Ultra-reliable low latency Communications (Robotics, Factory Automation): Ultra-reliable low latency communications (URLLC) focuses on mission critical services such as augment and virtual reality, tele-surgery
and healthcare, intelligent transportation and industry automation. Traditionally over a wired connection, 5G offers
a wireless equivalent to these extremely sensitive use cases. URLLC often requires the mobile core User Plane Function (UPF) to be located geographically closer to then end user in a Control and User plane Separation (CUPS) architecture to achieve the latency requirements.

Massive IOT: Massive IOT in 5G addresses the need to support billions of connections with a range of different services. IOT services range from devices sensors requiring relatively low bandwidth to connected cars which require a similar service to a mobile handset. Network slicing provides a way for service providers to enable Network as a Service (NaaS) to enterprises; giving them the flexibility to manage their own devices and services on the 5G network.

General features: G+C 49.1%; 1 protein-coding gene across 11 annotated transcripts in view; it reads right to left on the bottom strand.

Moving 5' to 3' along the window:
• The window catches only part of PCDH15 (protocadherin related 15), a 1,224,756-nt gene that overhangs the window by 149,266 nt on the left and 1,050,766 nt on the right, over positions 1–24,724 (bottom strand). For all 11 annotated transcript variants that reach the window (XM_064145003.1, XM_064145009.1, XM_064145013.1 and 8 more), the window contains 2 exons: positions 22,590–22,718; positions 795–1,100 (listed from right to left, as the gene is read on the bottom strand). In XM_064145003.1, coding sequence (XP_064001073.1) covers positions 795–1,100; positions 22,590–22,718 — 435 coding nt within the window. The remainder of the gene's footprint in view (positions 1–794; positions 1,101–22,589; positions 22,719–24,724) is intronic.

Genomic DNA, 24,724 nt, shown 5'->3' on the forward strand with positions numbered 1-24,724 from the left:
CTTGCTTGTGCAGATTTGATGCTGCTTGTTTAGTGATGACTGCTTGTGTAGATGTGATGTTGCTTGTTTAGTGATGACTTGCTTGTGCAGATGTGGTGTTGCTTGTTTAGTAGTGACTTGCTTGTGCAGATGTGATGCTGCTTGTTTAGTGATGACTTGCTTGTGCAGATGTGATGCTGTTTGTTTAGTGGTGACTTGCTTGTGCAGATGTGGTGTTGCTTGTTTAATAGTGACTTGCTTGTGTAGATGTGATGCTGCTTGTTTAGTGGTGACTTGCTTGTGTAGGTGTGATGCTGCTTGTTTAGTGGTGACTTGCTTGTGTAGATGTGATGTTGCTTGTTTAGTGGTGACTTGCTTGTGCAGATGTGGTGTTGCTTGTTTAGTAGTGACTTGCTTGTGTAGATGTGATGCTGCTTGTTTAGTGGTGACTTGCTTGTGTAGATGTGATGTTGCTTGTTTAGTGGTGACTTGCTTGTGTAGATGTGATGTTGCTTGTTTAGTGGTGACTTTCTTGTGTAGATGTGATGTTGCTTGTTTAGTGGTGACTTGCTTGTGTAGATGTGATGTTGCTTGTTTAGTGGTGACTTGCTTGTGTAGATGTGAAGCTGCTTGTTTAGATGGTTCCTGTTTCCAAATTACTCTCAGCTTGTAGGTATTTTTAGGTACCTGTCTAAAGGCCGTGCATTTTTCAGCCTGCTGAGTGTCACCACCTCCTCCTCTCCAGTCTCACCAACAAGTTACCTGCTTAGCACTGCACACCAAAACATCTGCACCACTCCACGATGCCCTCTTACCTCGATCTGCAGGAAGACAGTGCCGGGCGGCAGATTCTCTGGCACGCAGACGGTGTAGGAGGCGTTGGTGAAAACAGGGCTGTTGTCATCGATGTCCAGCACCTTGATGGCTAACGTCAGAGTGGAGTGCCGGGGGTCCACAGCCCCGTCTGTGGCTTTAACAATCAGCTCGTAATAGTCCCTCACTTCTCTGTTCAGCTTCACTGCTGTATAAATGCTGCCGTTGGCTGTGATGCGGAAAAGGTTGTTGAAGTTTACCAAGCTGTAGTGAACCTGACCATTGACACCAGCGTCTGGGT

Simplified view of User Equipment and 5G network communication

Figure 2: Overview of the security Architecture actor- viewpoint

Fig 3 : Overview security architecture domain and intersection viewpoint source:3GPP

Five security feature groups are defined. Each of these feature groups meets certain threats and accomplishes certain security objectives:

–   Network access security (I): the set of security features that provide users with secure access to services, and which protect against attacks on the (radio) access link.